by satellites. Research rockets can whiz through and grab some data, but
only for a few minutes. Remote sensing tools like video and radars do
help at lot, but nothing beats getting actual measurements in situ, a
phrase borrowed from the Latin that scientists like to use. The discovery
of sprites, elves, blue jets and other "creatures" in this region
suggest there may be all manner of phenomena occurring here about which
we know little, or perhaps even nothing - yet.
Do sprites affect the ozone
Another good question. Ozone is created in the middle atmosphere as a
result of the bombardment of atmospheric oxygen by energetic particles
from the sun. This creates a special form of oxygen, with three O atoms
instead of two. Ozone is essential to shield life below from the very
harmful ultraviolet rays of the sun. Sprites also deposit energy into
the middle atmosphere. But it is not yet clear just what energy they release
and exactly how it may affect the chemistry of this region. Advanced chemical
models have been applied which suggest that sprites do produce chemical
changes, some of which could lead to ozone production.
airline pilots seen sprites?
Yes. For many years, along with blue jets and other strange sights. But
commercial pilots have to pass annual physical exams. And for a long time,
no one dared tell stories about these strange lights less
the reports be misinterpreted as an indication the pilot wasnt quite
right in the head. But during the 1970s and 1980s, reports were
gradually, and quietly, collected from a number of pilots, that in retrospect
make it clear they were seeing sprites and jets during night flights from
their excellent vantage point of the cockpit. GO
I make a great scientific discovery?
Yes. We are far from knowing all there is about the physical world about
us. But science is not just a matter of coming up with some wild idea.
Science is a very deliberate and serious process. To be a scientist, one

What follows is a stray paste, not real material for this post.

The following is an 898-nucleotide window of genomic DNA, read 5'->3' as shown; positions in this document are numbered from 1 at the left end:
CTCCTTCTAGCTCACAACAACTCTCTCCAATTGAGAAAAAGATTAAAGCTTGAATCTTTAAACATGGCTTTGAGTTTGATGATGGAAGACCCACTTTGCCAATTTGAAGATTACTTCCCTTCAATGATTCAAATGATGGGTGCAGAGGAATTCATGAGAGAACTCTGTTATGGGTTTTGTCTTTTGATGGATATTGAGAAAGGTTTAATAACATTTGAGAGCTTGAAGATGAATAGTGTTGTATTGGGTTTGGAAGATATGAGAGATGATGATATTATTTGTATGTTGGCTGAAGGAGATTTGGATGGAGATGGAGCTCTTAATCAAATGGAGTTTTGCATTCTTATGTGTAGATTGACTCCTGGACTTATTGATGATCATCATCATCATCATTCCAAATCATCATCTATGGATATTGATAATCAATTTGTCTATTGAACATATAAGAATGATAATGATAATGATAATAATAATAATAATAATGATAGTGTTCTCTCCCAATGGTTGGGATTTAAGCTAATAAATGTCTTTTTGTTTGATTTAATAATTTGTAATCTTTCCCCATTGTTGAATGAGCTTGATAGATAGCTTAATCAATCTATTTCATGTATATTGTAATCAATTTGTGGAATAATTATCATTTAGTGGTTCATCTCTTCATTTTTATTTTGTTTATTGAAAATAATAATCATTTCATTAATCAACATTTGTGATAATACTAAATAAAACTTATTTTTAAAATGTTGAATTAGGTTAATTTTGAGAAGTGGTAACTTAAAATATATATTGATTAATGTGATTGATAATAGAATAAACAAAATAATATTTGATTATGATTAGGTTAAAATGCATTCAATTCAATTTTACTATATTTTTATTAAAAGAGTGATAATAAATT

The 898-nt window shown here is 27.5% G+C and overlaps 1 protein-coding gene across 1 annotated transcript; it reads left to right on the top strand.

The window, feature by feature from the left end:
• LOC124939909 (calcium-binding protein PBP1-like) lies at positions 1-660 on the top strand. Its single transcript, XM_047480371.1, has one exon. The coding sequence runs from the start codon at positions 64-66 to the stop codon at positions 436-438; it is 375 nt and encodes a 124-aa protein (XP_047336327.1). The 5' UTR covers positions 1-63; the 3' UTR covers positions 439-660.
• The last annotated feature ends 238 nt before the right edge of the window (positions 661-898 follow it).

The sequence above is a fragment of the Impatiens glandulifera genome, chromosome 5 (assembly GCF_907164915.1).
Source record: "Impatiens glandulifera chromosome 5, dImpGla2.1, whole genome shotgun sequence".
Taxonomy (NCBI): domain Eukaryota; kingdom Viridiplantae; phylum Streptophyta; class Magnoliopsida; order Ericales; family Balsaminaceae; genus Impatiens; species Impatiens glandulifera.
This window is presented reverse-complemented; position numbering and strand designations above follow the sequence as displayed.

must follow the scientific method. Science is the process of creating
knowledge, first by making observations or theoretical calculations, and
then proposing a hypothesis. Other scientists then strive to find pieces
of evidence to prove - or disprove - the notion. Science is forever proposing
ideas, and then promptly tearing them down, only to replace them with
even more complete hypotheses which explain the physical world. It is
critical to know what other scientists have learned so that each new observation
can be related to what is known, or not known, about the physical world.
And the more you know about science, the greater the likelihood that you
may realize the great importance of some strange and unexpected observation.
Rather than shrugging your shoulders and saying, What the heck was
that? you may realize your sighting fills in a big blank in the
scientific puzzle matrix
in other words, you understand the relevance
of your discovery.
Science is NOT about
ego or current belief or politics. It is about truth. A scientist can
have an idea, a hypothesis as we put it. The idea might be right, it might
not. A true scientist tells the community, Hey, I have an idea.
What do you think? Other scientists will gladly tell him or her,
You are on the right track, or Youre all wet,
and here are the reasons why. It is a process of give and take. Listening
and learning. Science deals with observations. Hard FACTS. This give and
take is long, arduous, and sometime bruising to egos. But the ultimate
goal is to find one thing - the truth as best we can know it.